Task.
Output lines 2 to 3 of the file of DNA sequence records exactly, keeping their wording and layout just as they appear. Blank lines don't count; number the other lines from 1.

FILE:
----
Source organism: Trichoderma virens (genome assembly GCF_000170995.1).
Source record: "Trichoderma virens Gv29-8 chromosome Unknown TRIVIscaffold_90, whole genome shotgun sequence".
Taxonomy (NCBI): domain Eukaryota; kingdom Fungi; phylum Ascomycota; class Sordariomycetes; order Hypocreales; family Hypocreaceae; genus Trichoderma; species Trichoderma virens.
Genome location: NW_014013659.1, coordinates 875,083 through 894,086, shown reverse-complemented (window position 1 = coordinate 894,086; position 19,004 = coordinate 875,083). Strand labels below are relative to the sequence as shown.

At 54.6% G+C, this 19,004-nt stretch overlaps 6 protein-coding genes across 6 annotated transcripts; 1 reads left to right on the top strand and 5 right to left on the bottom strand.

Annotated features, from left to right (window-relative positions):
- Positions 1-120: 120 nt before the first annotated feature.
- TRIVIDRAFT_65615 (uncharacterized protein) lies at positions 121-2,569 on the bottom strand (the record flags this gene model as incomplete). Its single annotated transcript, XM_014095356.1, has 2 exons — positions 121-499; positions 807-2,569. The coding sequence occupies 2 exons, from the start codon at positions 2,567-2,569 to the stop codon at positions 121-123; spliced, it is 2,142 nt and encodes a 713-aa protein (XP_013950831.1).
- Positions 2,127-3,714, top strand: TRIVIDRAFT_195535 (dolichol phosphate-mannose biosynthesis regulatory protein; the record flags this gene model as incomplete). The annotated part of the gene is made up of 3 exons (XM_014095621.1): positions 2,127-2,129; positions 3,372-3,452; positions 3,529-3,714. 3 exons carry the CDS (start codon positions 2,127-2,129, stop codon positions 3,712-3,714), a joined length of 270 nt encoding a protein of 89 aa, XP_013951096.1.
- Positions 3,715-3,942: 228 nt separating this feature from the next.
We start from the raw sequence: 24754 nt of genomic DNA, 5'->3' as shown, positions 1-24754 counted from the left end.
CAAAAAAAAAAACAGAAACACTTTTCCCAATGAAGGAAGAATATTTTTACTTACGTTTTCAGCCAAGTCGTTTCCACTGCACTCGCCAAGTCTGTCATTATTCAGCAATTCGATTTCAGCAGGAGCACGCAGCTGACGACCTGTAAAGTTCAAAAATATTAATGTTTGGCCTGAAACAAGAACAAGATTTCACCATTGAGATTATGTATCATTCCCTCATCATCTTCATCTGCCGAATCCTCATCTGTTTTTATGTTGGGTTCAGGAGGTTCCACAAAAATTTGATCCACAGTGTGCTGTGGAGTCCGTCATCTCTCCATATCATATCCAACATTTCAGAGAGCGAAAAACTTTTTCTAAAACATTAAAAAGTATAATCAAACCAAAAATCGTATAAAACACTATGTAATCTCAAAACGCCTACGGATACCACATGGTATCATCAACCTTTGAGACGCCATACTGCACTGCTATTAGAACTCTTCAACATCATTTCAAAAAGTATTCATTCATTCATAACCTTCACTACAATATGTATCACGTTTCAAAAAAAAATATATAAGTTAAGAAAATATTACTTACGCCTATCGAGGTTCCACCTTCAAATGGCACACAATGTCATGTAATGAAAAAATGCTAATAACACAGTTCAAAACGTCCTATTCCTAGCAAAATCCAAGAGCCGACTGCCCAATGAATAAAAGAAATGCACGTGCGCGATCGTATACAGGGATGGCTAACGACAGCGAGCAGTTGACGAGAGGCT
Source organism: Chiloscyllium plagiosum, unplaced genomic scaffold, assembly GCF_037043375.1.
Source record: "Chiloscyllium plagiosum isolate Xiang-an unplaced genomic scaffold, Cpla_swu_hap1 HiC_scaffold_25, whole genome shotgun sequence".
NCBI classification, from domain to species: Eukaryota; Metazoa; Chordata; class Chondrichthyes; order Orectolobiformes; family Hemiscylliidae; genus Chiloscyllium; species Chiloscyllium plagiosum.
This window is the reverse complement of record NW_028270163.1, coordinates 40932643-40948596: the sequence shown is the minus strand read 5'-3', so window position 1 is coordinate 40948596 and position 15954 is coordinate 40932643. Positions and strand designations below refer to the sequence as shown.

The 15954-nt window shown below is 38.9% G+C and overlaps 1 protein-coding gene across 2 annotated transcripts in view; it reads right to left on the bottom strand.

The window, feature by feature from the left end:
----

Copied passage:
Source record: "Trichoderma virens Gv29-8 chromosome Unknown TRIVIscaffold_90, whole genome shotgun sequence".
Taxonomy (NCBI): domain Eukaryota; kingdom Fungi; phylum Ascomycota; class Sordariomycetes; order Hypocreales; family Hypocreaceae; genus Trichoderma; species Trichoderma virens.